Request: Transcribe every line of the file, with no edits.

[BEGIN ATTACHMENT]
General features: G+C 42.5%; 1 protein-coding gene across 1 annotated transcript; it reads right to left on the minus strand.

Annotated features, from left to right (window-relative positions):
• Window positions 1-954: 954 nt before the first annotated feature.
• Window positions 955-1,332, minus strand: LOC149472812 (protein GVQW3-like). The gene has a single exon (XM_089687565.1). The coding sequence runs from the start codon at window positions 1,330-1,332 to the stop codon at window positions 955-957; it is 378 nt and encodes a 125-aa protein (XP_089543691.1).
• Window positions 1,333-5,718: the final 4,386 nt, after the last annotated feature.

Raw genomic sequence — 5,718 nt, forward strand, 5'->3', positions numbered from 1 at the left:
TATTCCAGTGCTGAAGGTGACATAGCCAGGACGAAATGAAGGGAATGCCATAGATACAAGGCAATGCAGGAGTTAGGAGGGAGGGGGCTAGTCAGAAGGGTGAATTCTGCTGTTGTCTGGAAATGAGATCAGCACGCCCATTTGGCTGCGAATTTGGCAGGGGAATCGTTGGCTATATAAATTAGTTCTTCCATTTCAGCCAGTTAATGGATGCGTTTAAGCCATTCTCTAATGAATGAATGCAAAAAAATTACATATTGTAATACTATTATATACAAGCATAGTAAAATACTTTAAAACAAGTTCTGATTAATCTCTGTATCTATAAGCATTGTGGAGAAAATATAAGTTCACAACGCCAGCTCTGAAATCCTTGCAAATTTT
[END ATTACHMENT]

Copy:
General features: G+C 42.5%; 1 protein-coding gene across 1 annotated transcript; it reads right to left on the minus strand.

Annotated features, from left to right (window-relative positions):
• Window positions 1-954: 954 nt before the first annotated feature.
• Window positions 955-1,332, minus strand: LOC149472812 (protein GVQW3-like). The gene has a single exon (XM_089687565.1). The coding sequence runs from the start codon at window positions 1,330-1,332 to the stop codon at window positions 955-957; it is 378 nt and encodes a 125-aa protein (XP_089543691.1).
• Window positions 1,333-5,718: the final 4,386 nt, after the last annotated feature.

Raw genomic sequence — 5,718 nt, forward strand, 5'->3', positions numbered from 1 at the left:
TATTCCAGTGCTGAAGGTGACATAGCCAGGACGAAATGAAGGGAATGCCATAGATACAAGGCAATGCAGGAGTTAGGAGGGAGGGGGCTAGTCAGAAGGGTGAATTCTGCTGTTGTCTGGAAATGAGATCAGCACGCCCATTTGGCTGCGAATTTGGCAGGGGAATCGTTGGCTATATAAATTAGTTCTTCCATTTCAGCCAGTTAATGGATGCGTTTAAGCCATTCTCTAATGAATGAATGCAAAAAAATTACATATTGTAATACTATTATATACAAGCATAGTAAAATACTTTAAAACAAGTTCTGATTAATCTCTGTATCTATAAGCATTGTGGAGAAAATATAAGTTCACAACGCCAGCTCTGAAATCCTTGCAAATTTT